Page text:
Irish Consumers Still Paying More Than EU Counterparts
Published on Jun 24 2014 10:26 AM in General Industry
According to the latest figures from Eurostat, Ireland is the fifth most expensive country in the EU and prices are substantially above average when it comes to food, drinks, alcohol, tobacco, restaurants, hotels and transport. The figures based on data from last year show that prices in Ireland are 18 per cent higher than the EU average, despite only just emerging from recession and enduring six years of austerity.
The only countries ranked more expensive were Denmark, Sweden, Luxembourg and Finland, traditionally countries with much higher taxes than Ireland. Irish prices are higher than those in countries such as the UK, France, Germany and Spain. These findings have prompted renewed concern about Ireland's competitiveness.
One particular area of concern is that restaurants and hotels enjoy favourable tax rates yet their prices are 28 per cent above average. However, these high prices seem to have done nothing to dissuade holidaymakers, with the Irish Hotels Foundation (IHF) finding that seven out of ten hotels have seen an increase in bookings. However the IHF has warned that Irish hotels need to stay competitive and that one of the factors contributing to the high prices are the high rate charges such as utility charges.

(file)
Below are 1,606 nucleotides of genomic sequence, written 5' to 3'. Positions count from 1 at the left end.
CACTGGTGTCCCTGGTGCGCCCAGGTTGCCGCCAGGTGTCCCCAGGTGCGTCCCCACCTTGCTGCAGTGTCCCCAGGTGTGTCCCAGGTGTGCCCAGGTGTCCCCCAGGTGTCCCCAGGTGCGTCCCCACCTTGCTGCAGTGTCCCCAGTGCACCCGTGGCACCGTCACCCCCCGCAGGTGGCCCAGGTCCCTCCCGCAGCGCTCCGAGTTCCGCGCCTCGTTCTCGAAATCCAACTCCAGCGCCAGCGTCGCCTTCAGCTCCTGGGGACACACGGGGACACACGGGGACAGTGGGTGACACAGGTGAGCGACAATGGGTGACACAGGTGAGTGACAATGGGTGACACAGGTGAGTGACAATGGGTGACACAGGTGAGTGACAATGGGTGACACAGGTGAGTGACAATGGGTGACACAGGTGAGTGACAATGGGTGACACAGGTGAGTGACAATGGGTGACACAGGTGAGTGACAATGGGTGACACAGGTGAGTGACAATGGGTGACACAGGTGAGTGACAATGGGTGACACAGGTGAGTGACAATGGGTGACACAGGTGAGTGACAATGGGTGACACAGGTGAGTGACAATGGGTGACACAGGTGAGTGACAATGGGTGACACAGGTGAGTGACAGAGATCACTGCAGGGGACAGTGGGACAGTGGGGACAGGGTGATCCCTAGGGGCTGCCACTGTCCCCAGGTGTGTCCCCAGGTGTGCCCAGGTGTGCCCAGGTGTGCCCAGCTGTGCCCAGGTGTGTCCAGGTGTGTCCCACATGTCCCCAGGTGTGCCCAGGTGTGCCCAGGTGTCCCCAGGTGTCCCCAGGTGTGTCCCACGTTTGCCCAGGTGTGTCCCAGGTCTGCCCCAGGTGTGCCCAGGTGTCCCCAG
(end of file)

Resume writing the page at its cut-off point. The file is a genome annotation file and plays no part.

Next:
Irish alcohol and tobacco prices are still the most expensive in the EU, a massive 78 per cent more than the EU average. A major reason for this is the high level of taxation on these products. The Drinks Industry Group of Ireland has called for a reduction on the excise duty on alcohol saying it could affect jobs and act as a disincentive for tourists to visit Ireland.
Despite high agriculture production and export levels, Ireland was still 17 per cent above average for food and non-alcoholic beverages. A trend in line with the general increase in cost of living in Ireland.
The only area where Ireland came in below the EU average is clothing, and even then prices are only 2 per cent lower than the EU average. There was less variance between prices for furniture and household appliances throughout the EU and Ireland fits with this profile.
Bulgaria is the cheapest country in the EU, with prices 52 per cent below the EU average.